City of Ozark MO Newsletter January 2020

Volume XXVIII | January 2020
If you have a photo you would like to share in an upcoming newsletter please tag @OzarkMO on Instagram with a caption and the hashtag #BeOzark or email spayne@ozarkmissouri.com.

You can always find more information on our website at ozarkmissouri.com and connect with us on our social media pages, Facebook, Twitter, Instagram and Nextdoor
Greetings Ozark,

It is a great honor and privilege to honor my good friend Don Watts with my first newsletter of 2020. Don passed away on December 17, 2019 at the age of 74.

Don was a graduate of Ozark High School and a veteran. He served the City of Ozark as an Alderman for 12 years and also served as Mayor for four terms from April 1991 to April 1997 and again from April 2007 to April 2009. This is an amazing total of 20 years serving the community he loved. 

I had an opening on one of the City's volunteer boards earlier this year and called Don to see if he would allow me to appoint him to the position. It wasn't until then I realized he was battling cancer. Otherwise, I know he would have agreed to serve. That is just the kind of man he was.

Don was also a devout follower of Jesus Christ and lived that out through many years of service to his church Ozark Assembly of God. His love for the Lord showed in his everyday life.

His servant's heart was evident to all who knew him. The community of Ozark will greatly miss our friend Don Watts.

Mayor Rick Gardner
A note from Missouri Extension Office
The University of Missouri Extension (MU Extension) in Christian County is a partnership between Christian County and the University of Missouri. Across the state, MU Extension has a presence in all 114 counties, supported by funding from the federal government, state of Missouri, and each County Commission. While often recognized for advancing progress in agriculture, Extension has evolved to embrace a more expansive mission, seeking to advance not only improvements in specific sectors of the economy but also provide knowledge to empower people to understand change, solve problems and make informed decisions. In 2017, a third-party assessment revealed that MU Extension provides counties over a 10-fold return on investment.

Community Development became part of the work of the Cooperative Extension Service in 1955, with the passage by the U.S. Congress of a modified Smith-Lever Act. The addition of Community Development was partially due to a national report that noted the need to do more than attend to the needs of agriculture, but also to “expand new industries and economic interests, promote social cohesion, improve efficiency of local government, and grow a cooperative spirit that engaged people as participants and contributors.” A further modification of the Smith-Lever Act in 1961, endorsed the use of federal funds to support community resource and economic development initiatives.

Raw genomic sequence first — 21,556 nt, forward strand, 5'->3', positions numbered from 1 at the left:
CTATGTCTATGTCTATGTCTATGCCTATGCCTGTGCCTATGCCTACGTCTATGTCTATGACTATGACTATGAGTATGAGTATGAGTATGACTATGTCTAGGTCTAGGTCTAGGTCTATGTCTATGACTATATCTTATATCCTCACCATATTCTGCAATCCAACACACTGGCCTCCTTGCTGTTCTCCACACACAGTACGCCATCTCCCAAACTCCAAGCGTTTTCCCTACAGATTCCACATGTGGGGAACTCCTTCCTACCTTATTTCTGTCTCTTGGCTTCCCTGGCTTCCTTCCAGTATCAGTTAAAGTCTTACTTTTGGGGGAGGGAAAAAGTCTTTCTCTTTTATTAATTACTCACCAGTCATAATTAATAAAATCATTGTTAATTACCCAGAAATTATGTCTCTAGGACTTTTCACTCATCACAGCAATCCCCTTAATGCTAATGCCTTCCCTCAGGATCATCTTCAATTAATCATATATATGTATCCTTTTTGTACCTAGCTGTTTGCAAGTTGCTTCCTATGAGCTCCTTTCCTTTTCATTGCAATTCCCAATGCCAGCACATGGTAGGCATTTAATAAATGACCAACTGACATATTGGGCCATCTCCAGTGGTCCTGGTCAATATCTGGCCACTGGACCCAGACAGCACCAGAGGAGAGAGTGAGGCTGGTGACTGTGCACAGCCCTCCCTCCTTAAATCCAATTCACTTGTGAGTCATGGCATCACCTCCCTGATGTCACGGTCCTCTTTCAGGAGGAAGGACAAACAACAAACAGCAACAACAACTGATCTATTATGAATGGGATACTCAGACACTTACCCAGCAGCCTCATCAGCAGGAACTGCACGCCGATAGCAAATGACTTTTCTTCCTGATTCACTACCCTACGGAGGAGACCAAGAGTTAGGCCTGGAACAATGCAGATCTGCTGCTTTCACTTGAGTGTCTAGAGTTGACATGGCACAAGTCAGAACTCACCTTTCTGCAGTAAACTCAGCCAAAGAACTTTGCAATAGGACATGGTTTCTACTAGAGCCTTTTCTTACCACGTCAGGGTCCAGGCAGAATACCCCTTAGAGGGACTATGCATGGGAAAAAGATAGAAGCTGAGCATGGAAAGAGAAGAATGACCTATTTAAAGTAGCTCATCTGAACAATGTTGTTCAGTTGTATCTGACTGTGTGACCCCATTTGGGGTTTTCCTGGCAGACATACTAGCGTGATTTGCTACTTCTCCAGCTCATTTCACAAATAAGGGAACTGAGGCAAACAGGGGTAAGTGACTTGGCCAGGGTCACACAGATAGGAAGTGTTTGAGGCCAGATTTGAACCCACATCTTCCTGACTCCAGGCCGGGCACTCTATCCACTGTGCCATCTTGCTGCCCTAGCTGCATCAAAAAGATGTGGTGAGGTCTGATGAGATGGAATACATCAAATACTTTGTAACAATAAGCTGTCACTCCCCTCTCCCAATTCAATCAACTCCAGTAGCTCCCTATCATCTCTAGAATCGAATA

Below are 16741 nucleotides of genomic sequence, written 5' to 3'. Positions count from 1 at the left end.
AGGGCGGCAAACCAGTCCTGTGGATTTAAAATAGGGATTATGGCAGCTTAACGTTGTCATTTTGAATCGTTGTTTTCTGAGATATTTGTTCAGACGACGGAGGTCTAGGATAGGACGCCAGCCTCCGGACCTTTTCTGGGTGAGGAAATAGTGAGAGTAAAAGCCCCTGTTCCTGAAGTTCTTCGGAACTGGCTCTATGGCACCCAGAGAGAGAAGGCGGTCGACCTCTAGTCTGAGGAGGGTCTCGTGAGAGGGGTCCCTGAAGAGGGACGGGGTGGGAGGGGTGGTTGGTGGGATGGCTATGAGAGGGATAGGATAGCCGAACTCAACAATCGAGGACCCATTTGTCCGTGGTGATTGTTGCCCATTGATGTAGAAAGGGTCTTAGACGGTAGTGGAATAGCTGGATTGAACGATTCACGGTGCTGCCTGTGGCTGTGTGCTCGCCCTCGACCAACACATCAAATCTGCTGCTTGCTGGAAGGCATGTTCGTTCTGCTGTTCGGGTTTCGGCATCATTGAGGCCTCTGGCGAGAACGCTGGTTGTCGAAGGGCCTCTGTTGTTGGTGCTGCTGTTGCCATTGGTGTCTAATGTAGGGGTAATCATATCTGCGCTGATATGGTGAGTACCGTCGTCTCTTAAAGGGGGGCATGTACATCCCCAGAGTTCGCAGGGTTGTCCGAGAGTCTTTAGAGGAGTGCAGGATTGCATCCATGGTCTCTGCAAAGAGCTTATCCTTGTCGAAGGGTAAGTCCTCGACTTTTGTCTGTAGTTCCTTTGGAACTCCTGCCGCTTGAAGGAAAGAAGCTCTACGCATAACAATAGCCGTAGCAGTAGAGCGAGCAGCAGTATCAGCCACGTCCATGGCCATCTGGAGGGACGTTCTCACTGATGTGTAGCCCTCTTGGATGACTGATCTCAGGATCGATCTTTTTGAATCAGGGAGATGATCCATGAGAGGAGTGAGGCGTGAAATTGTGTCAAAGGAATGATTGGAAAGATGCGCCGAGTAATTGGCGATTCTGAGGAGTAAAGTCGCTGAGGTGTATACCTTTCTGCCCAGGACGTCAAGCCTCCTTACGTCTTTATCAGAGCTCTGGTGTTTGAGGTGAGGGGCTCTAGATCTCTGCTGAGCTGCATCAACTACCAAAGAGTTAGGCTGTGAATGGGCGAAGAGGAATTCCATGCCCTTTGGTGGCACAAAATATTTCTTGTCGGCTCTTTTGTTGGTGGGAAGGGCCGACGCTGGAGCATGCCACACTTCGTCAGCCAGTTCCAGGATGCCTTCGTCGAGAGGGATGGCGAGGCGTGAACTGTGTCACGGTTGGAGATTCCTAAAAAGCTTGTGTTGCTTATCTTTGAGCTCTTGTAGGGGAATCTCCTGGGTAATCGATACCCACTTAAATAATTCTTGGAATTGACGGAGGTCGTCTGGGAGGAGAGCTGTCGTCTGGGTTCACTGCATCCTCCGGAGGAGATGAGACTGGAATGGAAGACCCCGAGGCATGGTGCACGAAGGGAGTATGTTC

The current Community and Economic Development (CED) program of the University of Missouri Extension continues with this mission. University of Missouri faculty, who are housed in county offices around the state, work to build economically viable communities; renew civic engagement; enhance community decision-making; and pursue proven and innovative science-based strategies to promote growth, sustainability, resiliency, and community well-being.

Using asset-based community development strategies, we are continually exploring avenues to help expand on unique community assets and to build on competitive regional strengths. Efforts include work to strengthen entrepreneurship and promote business growth, improve business retention and expansion programs, invest in the development of local food systems, promote agritourism, and develop community leadership.

The MU Extension vision for 2020 is to continue to achieve more through “engagement” with our Missouri communities. Whether through CED programs; 4-H Youth development; building profitable agricultural practices; nutrition and health education; human development and family programs; or connection to a variety of unique programs through the University of Missouri, we look forward to working with you to make lasting positive community impacts.
For more information, contact your MU Extension Office for Christian County (417) 581-3558; Christianco@missouri.edu.

Pam Duitsman, PhD
County Engagement Specialist
Community and Economic Development
City News
Public Works
Ozark Water Tower System: Episode 1
City of Ozark's GIS Department: How it Works
Ozark Water Tower System: Episode 1

In a new informational series, the City of Ozark presents the first episode about our Water Tower System and how it works with a walk-through by Assistant Lead Operator, Drake Holland.

Scroll to our Q&A section to read more about our water towers.